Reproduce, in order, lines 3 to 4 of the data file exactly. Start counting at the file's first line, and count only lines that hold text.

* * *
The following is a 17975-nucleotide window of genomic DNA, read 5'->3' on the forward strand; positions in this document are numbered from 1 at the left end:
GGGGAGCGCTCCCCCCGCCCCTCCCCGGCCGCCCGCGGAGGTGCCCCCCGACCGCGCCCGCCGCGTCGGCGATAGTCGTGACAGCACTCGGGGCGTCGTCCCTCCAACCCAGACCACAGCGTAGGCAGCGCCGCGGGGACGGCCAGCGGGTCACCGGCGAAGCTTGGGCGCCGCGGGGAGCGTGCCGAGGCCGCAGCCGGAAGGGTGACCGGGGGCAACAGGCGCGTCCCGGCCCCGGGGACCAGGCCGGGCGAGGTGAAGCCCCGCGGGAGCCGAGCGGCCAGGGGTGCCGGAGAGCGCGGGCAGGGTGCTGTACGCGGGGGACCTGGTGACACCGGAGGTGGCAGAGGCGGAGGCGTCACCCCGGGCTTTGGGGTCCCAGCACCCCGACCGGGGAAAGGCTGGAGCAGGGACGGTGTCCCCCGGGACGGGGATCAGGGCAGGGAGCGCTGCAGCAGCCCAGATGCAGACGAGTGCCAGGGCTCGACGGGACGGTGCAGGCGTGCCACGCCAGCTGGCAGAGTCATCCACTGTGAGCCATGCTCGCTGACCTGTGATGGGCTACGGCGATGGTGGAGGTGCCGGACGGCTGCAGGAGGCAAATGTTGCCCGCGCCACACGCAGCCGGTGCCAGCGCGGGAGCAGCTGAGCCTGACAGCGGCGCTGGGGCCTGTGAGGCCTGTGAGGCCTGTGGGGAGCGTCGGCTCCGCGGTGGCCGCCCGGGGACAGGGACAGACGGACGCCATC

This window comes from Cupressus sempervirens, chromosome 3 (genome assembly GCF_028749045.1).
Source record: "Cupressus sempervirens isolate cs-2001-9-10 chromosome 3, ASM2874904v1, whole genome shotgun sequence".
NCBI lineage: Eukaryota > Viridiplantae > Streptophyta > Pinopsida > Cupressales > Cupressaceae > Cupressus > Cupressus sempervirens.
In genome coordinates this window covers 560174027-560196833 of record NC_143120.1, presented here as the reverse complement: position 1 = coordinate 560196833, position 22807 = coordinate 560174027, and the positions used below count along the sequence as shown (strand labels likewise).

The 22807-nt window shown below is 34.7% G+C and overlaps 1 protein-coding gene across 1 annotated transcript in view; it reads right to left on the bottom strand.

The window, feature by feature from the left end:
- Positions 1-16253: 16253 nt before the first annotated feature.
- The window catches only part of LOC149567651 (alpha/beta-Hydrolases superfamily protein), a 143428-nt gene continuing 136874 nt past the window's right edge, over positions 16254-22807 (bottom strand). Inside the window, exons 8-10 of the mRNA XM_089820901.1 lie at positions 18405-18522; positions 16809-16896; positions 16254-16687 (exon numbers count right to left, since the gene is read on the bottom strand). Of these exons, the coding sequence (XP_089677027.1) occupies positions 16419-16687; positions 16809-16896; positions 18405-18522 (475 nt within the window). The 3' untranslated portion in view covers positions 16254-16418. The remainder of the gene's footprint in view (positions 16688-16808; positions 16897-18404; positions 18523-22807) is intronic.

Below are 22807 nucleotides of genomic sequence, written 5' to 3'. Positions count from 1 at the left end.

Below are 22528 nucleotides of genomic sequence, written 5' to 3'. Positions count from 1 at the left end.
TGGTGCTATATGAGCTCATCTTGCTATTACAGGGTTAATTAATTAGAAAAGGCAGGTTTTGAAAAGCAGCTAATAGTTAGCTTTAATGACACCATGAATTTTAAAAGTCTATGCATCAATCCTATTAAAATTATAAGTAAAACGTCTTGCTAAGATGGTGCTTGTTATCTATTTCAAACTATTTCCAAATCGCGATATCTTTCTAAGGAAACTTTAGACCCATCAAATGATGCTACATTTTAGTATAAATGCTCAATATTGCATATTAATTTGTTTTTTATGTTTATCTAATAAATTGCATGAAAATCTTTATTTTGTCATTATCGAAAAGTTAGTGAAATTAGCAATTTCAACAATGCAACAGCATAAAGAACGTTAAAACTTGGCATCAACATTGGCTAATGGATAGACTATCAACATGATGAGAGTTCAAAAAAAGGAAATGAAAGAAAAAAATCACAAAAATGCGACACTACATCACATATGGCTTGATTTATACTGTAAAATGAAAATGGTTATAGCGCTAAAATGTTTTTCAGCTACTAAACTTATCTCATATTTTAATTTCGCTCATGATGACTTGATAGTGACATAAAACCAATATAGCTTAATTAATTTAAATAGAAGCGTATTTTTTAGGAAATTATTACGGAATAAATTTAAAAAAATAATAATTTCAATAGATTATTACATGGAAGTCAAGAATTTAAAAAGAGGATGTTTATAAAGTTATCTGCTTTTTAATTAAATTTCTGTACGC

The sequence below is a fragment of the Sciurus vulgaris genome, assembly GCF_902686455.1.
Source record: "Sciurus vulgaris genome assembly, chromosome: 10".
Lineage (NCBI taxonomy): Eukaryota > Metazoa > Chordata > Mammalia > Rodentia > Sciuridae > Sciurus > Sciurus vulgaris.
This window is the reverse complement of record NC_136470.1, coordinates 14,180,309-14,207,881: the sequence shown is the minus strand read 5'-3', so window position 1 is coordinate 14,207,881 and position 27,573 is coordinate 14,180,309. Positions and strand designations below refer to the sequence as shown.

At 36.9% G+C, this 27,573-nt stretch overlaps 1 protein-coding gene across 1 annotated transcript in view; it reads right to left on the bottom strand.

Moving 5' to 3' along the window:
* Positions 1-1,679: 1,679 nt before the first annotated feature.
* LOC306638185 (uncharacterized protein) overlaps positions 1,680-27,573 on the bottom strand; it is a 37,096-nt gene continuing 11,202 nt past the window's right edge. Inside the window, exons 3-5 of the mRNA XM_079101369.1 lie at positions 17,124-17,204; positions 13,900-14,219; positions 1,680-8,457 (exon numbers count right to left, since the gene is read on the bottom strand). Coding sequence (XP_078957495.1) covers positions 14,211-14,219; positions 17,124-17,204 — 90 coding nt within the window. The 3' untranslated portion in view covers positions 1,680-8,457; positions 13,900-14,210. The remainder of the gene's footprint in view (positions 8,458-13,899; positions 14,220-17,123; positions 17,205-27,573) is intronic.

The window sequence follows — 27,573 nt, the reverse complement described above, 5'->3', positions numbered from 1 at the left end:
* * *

This window comes from Cupressus sempervirens, chromosome 3 (genome assembly GCF_028749045.1).
Source record: "Cupressus sempervirens isolate cs-2001-9-10 chromosome 3, ASM2874904v1, whole genome shotgun sequence".